Animated Logical Graphs • 34

Re: Ontolog ForumJohn Sowa
Re: Peirce ListJohn Sowa

Dear John,

I can’t imagine why anyone would bother with Peirce’s logic if it’s just Frege and Russell in a different syntax, which has been the opinion I usually get from FOL fans.  But the fact is Peirce’s 1870 “Logic of Relatives” is already far in advance of anything we’d see again for a century, in principle in most places, in practice in many others, chock full of revolutionary ideas, not all of which he developed fully in subsequent work.  Although I studied the 1870 Logic from early on I did not realize how far ahead of its time it was until I began reading approaches to logic from category-theoretic and computation-theoretic angles in the 1970s and 1980s.  An indication of Peirce’s innovations can be found in the series of selections and commentary I started on the 1870 Logic of Relatives.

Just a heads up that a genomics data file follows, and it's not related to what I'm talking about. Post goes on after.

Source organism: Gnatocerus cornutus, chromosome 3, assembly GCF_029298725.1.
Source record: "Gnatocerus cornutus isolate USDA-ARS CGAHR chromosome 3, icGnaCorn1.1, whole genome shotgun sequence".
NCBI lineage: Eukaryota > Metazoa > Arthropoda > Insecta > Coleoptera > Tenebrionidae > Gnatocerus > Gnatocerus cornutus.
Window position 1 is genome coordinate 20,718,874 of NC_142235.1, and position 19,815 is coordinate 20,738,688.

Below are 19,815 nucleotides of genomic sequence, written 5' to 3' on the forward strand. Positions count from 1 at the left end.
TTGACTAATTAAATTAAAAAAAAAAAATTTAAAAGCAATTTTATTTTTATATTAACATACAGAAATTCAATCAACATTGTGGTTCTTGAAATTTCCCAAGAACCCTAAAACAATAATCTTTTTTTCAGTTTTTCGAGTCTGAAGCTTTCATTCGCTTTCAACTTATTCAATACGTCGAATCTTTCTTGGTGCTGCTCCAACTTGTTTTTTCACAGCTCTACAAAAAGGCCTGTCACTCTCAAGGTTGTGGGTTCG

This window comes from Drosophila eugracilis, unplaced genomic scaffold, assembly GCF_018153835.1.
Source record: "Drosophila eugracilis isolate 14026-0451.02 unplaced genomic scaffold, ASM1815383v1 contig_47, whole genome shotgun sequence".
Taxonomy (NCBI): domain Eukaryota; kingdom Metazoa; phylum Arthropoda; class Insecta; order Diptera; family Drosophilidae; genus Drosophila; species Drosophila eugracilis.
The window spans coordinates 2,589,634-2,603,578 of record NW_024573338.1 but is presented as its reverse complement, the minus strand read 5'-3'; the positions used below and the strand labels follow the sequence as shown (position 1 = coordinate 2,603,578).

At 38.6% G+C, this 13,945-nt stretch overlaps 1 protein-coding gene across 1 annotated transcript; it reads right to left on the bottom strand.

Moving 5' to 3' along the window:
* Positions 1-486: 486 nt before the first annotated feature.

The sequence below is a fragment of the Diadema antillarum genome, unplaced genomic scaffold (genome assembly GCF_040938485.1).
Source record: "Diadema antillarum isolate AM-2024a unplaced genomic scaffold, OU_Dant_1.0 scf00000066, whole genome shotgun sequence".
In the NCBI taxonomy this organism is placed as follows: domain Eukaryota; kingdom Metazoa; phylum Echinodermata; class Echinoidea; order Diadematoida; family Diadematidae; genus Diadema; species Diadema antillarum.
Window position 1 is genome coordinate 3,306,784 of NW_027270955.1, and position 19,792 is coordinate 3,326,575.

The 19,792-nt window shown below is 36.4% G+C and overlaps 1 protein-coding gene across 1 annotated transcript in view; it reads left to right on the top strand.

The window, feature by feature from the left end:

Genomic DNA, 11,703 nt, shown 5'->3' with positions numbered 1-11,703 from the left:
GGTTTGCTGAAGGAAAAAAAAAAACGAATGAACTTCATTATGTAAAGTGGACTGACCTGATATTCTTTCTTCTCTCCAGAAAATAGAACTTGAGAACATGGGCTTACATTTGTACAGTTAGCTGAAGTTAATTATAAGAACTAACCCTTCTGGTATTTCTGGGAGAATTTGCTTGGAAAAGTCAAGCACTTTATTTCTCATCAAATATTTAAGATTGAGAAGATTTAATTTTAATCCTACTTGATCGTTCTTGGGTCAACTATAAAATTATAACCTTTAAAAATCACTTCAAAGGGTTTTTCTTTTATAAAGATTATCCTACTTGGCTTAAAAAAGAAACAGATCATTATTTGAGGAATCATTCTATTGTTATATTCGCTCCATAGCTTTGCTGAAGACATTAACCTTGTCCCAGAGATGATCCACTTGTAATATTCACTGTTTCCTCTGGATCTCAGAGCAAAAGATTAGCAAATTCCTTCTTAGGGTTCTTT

Here’s the work in progress so far on the OEIS Wiki.

Here’s the overview for a parallel series of blog posts.

Resources

cc: CyberneticsOntolog • Peirce (1) (2) (3) (4)Structural ModelingSystems Science

This entry was posted in Amphecks, Animata, Boolean Algebra, Boolean Functions, C.S. Peirce, Cactus Graphs, Constraint Satisfaction Problems, Deduction, Diagrammatic Reasoning, Duality, Equational Inference, Graph Theory, Laws of Form, Logic, Logical Graphs, Mathematics, Minimal Negation Operators, Model Theory, Painted Cacti, Peirce, Proof Theory, Propositional Calculus, Propositional Equation Reasoning Systems, Spencer Brown, Theorem Proving, Visualization and tagged , , , , , , , , , , , , , , , , , , , , , , , , , . Bookmark the permalink.

1 Response to Animated Logical Graphs • 34

  1. Pingback: Survey of Animated Logical Graphs • 3 | Inquiry Into Inquiry

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